“What’s up, you must be really bored at home to come here today?” It was a friend and fellow angler Kieth, a council worker at the site, who had come out to question my sanity. The rivers are all in flood and I’d rather watch a float going under any day, than watch TV. That’s my excuse any way. I continued to catch as we chatted, the wind drying out my bread bait, too hard and the bites dither, so every fifteen minutes I needed to tear of another fresh piece to punch. The wind blew one piece into the pond, which the ducks were pleased to receive. This was becoming a test of endurance, but the roach were still there and it was easier to continue fishing than to pack up.

At last some better roach were finding the feed and the landing net was back in use.

Another decent roach was fighting hard, then the next instant it was skating across the surface in panic with the pike in pursuit. I lifted too late, the pike rolling on its side as it snatched the roach away. If I needed an excuse to pack up this was it. The hook was still there, but it was time to go. I had hoped to make it to three hours fishing time, but two and a half was enough on a day like this. At least it hadn’t rained.

The bread punch had shown what it could do again and the bites had kept coming with over 50 fish in the net.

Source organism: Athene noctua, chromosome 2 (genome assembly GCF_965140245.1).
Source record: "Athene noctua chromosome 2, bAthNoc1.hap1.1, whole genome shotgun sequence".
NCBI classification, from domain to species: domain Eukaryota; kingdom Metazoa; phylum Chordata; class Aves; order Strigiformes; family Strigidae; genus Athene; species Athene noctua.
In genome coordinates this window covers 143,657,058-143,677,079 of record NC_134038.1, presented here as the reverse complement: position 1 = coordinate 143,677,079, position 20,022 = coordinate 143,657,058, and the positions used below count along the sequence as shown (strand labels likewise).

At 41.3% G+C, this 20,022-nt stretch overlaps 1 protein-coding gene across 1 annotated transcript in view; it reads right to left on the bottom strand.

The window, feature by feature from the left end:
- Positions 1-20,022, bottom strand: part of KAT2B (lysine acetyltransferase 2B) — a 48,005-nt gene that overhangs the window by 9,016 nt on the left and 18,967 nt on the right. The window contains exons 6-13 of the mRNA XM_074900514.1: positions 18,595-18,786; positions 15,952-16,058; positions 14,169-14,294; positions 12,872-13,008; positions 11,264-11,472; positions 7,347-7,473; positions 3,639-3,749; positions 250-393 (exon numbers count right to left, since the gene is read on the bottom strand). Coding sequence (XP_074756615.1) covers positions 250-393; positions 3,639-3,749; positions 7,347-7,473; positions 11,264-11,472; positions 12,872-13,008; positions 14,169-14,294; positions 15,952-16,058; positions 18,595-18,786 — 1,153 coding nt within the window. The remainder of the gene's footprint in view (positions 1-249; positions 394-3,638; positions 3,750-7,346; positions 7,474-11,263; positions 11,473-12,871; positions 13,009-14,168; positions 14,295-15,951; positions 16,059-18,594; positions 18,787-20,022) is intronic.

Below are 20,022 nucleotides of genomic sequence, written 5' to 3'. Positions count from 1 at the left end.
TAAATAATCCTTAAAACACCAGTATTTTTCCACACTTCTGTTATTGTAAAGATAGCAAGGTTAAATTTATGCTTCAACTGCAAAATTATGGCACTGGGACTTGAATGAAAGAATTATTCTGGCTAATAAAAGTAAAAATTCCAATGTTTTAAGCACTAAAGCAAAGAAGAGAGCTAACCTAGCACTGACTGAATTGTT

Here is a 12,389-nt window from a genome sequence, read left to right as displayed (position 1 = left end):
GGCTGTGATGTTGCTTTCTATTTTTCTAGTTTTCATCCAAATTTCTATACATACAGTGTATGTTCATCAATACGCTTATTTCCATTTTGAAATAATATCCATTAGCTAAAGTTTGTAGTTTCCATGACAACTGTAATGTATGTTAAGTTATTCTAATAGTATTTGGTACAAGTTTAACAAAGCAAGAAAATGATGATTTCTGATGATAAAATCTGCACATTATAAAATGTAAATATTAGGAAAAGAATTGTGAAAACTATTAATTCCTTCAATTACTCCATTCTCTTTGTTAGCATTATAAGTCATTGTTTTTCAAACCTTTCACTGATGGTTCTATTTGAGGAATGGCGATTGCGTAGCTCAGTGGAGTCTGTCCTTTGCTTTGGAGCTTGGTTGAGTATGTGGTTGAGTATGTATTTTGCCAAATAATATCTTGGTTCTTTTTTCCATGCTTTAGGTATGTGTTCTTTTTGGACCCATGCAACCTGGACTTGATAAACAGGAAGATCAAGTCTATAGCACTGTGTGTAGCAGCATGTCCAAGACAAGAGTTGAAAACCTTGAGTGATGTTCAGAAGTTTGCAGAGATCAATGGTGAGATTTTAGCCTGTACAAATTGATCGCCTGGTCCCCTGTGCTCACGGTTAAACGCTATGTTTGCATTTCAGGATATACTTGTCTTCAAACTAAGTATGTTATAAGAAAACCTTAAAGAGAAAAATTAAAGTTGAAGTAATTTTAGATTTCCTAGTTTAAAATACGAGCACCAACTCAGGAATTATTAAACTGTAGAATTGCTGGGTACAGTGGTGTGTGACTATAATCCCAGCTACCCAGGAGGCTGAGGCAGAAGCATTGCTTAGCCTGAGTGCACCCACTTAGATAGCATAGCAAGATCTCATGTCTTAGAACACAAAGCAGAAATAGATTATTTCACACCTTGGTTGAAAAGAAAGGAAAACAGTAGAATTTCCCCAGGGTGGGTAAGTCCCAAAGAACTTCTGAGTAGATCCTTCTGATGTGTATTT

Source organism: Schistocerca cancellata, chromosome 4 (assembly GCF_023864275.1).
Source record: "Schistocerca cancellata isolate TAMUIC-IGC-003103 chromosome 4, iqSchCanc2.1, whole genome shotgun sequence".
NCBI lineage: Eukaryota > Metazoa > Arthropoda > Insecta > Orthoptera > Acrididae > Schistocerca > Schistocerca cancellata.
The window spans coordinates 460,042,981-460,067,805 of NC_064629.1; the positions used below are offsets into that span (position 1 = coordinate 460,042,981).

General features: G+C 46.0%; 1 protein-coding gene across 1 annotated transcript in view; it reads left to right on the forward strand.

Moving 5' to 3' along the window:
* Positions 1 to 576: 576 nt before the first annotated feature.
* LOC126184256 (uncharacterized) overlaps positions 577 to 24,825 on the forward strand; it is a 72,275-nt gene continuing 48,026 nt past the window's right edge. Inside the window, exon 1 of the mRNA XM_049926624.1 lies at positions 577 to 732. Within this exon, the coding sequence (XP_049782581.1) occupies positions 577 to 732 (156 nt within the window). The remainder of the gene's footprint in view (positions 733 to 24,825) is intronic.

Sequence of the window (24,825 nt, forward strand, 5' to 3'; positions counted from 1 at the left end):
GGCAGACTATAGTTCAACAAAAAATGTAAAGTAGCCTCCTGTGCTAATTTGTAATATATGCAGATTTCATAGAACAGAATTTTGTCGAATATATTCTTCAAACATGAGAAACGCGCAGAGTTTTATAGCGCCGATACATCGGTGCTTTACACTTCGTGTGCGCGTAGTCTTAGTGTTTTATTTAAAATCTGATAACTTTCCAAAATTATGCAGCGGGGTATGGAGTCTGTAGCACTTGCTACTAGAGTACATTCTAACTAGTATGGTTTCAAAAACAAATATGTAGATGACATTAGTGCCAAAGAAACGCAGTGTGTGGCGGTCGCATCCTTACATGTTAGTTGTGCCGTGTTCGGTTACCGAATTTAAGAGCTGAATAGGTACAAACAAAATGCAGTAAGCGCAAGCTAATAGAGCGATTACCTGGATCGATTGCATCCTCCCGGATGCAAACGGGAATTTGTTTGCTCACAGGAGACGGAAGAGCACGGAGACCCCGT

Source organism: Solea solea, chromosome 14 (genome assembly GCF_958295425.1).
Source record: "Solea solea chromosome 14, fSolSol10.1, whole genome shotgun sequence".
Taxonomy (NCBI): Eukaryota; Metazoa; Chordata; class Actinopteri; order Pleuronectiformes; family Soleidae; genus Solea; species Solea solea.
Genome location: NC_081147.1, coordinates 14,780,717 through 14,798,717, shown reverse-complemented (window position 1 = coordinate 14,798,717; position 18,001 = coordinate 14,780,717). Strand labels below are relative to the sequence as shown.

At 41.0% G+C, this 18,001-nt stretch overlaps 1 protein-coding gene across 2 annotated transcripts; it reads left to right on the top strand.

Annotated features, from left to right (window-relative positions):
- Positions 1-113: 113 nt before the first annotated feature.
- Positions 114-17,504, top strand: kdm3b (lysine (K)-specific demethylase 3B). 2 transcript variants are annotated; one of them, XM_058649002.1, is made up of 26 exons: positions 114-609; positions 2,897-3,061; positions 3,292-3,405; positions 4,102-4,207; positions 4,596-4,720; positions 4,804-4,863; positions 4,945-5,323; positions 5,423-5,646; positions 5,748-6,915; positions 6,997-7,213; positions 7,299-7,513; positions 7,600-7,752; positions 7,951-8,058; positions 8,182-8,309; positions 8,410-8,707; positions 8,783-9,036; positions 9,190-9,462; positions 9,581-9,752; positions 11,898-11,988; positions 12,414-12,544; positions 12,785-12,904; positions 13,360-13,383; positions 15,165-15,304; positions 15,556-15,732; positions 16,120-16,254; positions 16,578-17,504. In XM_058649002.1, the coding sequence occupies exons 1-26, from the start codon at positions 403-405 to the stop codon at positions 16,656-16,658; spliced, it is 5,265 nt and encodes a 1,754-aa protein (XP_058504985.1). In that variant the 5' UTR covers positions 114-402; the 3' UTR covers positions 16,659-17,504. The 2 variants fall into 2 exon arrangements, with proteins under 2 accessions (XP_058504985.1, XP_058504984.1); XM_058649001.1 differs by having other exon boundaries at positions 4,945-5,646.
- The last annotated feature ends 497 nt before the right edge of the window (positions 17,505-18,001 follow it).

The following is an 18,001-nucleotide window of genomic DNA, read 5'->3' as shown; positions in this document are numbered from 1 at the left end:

River Whitewater trout fishing revamp

February 10, 2020 at 3:39 pm

I always look forward each year to the first working party on the River Whitewater, the little Hampshire trout stream showing early signs of spring, as members began work cutting back trees and tidying the banks in preparation for the trout season opener on April 1st. The distinctive aroma of wild garlic crushed under foot welcomed us, as we made our way down to the intended work area, hazel catkins having already matured and fresh bright green leaves bursting from buds.

For the coming season, the fly fishing has come under the control of the parent club, Farnborough and District Angling Society, offering trout fishing to members at a reduced rate as an add on to the general membership. Another bonus is the removal of the nominated three day a week fishing, Sunday to Tuesday, or Thursday to Saturday, which restricted fishing time. As a Thursday to Saturday fisher, I often was forced to sit on my hands on a glorious Tuesday, only to have it rain from Thursday onward. With such a good, but brief Mayfly hatch on this river, it will give more opportunities to tempt some of the elusive better specimens.

Work intended this year is to construct more berms to speed up the flow, felled trees providing the raw materials for this work. Here’s one we made earlier.

This weekend, the same berm has been working well for two seasons, creating a clean gravel run, ideal for spawning fish and feeding trout later on.